ATHM Transfers Machinery Collection to Randolph Heritage Conservancy

Lowell, MA – March 31, 2017—The American Textile History Museum (ATHM) in Lowell, Massachusetts, has transferred the majority of its collection of historic textile machinery to the Randolph Heritage Conservancy (RHC) in North Carolina. The transfer is part of the Museum’s ongoing process to relocate its entire collection of books, archival documents, costumes and artifacts of textile history to other qualified organizations as ATHM prepares to permanently close its doors.

The ATHM machinery collection, which is unique in the United States, has been designated a Landmark of American Mechanical Engineering by the American Society of Mechanical Engineers (ASME), recognized for its historic significance to engineering and technology. The collection represents some of the most significant devices used during the 19th and 20th centuries, illustrating the transitions from human to mechanical power and from wood to metal construction that improved product quality, variety, and volume, while reducing costs.

Due to a significant financial deficit, the ATHM Board of Trustees voted in May of 2016 to seek approval from the Massachusetts Attorney General’s Office and Supreme Judicial Court to permanently close. As a result, the Museum’s Collections Committee and Board of Trustees have been working diligently to identify committed charitable organizations to serve as faithful, long-term stewards of the Museum’s significant collections.

“As we engage in this painstaking process to transfer our collections, we are seeking organizations that can ensure the greatest continuing public access and benefit,” said ATHM Interim Executive Director Todd Smith. “With a mission to preserve, manage and interpret the history of the American textile industry, with particular focus on the impact of the industry in transforming manufacturing and mechanical engineering in the United States, Randolph Heritage Conservancy will ensure long-term preservation and continuation of this component of ATHM’s mission in a region rich in textile history.”

This portion of the Museum’s machinery collection was moved to a storage facility in Cedar Falls, North Carolina ten years ago, due to lack of exhibit and storage space in Lowell. The collection includes looms, carding machines, winders, warping reels, knitting machines, spinning mules, spinning jacks, cap spinning frames, card clothing machines, shearing machines, and various tools and machinery parts.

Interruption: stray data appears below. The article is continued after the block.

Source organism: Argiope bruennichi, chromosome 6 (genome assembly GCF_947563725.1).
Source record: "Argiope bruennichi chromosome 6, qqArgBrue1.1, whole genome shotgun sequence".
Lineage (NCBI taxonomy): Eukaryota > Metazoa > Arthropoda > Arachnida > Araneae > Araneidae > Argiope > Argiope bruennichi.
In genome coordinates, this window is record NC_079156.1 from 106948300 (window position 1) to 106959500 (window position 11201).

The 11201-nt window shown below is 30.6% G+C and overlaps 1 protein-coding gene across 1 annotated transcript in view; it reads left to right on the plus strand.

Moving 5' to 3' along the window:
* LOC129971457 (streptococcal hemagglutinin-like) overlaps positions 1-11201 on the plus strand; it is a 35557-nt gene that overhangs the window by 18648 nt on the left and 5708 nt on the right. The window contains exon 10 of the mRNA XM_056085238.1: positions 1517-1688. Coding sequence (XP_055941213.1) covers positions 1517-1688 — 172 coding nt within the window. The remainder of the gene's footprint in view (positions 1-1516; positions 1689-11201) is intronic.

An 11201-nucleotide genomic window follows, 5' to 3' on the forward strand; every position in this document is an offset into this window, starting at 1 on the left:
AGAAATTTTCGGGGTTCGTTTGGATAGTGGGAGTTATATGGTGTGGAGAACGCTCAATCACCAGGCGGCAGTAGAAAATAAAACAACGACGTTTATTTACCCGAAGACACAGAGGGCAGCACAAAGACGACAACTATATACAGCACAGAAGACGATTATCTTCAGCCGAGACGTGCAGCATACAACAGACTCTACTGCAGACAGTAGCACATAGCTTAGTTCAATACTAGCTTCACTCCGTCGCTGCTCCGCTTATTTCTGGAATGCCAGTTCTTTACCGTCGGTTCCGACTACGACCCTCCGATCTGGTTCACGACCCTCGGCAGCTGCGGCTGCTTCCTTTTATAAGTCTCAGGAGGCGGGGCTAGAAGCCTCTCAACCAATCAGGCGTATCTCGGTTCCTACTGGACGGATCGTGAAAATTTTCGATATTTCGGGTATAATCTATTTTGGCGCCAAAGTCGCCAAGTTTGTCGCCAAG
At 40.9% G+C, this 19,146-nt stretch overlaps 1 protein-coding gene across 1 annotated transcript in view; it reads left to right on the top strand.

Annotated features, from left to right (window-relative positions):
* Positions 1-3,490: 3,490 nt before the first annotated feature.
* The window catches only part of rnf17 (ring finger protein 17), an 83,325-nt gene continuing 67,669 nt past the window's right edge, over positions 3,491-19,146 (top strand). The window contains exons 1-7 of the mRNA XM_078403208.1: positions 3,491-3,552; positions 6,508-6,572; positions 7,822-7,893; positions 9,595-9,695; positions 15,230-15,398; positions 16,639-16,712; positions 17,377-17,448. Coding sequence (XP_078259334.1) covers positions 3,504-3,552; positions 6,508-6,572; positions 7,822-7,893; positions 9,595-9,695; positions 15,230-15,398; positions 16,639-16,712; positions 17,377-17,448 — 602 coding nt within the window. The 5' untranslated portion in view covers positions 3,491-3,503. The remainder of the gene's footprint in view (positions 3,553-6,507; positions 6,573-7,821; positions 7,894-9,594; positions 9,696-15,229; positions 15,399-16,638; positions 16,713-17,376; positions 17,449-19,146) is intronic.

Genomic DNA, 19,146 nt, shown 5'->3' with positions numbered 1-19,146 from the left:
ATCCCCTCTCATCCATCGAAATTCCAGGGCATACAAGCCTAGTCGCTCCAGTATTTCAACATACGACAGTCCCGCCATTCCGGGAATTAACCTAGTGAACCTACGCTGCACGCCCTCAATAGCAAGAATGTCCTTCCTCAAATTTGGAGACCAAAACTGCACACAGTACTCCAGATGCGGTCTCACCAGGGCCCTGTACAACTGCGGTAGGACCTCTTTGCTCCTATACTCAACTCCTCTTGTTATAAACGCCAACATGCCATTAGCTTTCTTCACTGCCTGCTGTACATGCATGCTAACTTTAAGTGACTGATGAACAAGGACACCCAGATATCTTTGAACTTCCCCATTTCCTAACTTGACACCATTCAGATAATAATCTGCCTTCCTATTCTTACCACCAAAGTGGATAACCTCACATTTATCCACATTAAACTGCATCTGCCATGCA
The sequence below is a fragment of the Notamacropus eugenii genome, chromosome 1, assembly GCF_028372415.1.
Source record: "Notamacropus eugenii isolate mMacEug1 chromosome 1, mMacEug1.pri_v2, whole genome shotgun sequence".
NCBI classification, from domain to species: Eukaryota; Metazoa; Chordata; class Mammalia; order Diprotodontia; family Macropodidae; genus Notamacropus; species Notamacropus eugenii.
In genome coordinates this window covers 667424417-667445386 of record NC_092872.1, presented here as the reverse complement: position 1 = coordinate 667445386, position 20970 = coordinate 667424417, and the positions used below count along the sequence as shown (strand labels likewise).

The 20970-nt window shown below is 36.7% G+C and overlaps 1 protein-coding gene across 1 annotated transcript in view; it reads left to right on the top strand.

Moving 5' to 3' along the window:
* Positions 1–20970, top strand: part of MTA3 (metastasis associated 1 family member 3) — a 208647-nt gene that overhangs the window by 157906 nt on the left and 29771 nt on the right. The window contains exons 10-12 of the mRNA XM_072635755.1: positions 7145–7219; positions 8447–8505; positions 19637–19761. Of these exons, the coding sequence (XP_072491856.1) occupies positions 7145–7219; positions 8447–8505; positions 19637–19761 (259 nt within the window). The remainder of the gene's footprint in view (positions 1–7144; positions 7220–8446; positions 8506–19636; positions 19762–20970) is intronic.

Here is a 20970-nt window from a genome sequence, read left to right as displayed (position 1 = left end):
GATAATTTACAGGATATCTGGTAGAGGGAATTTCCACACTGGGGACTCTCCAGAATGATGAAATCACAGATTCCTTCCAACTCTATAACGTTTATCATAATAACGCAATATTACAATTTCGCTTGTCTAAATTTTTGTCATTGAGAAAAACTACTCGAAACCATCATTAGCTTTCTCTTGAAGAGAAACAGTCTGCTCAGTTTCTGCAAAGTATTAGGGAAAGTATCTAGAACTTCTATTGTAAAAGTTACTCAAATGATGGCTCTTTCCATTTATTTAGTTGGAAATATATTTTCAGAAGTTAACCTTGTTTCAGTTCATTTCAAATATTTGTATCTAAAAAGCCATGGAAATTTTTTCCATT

RHC is a 501(c)(3) nonprofit based in Franklinville, North Carolina. Mac Whatley, the Founder and Chairman of RHC, has provided faithful oversight of the ATHM collection in North Carolina in his role as volunteer Adjunct Curator of Industrial Technology with ATHM.

RHC plans to place much of the ATHM collection on display to the general public in Piedmont, North Carolina, as well as establishing a textile museum in Franklinville, one of the oldest mill villages in the state.

“We at Randolph Heritage share ATHM’s commitment to the history of America’s textile craft and industry, and especially to this irreplaceable collection of artifacts from more than 200 years of American manufacturing,” said Mr. Whatley. “The development of textile machinery is the foundation on which was built the entire heritage of American engineering and machine tool technology. We are committed to showcasing the machinery collection as a resource for STEM (Science, Technology, Engineering and Math) education, ensuring that it retains its great academic value and serves the widest public benefit.”

Pictured are two of the historical textile machines transferred from the American Textile History Museum to Randolph Heritage Conservancy. The roving frame on the left (1968.20.1 Roving frame, Woonsocket Machine and Press Company, Woonsocket, RI, c. 1910) takes very loose “ropes” of carded cotton, draws out the fibers, and twists them slightly. The spinning frame on the right (1967.46.5 Spinning frame, Whitin Machine Company, Whitinsville, MA, c. 1900) continues the process by twisting the strands more tightly to create a yarn with the needed size and strength. The finished yarn could be as thick a sweater yarn or as fine as a thread.
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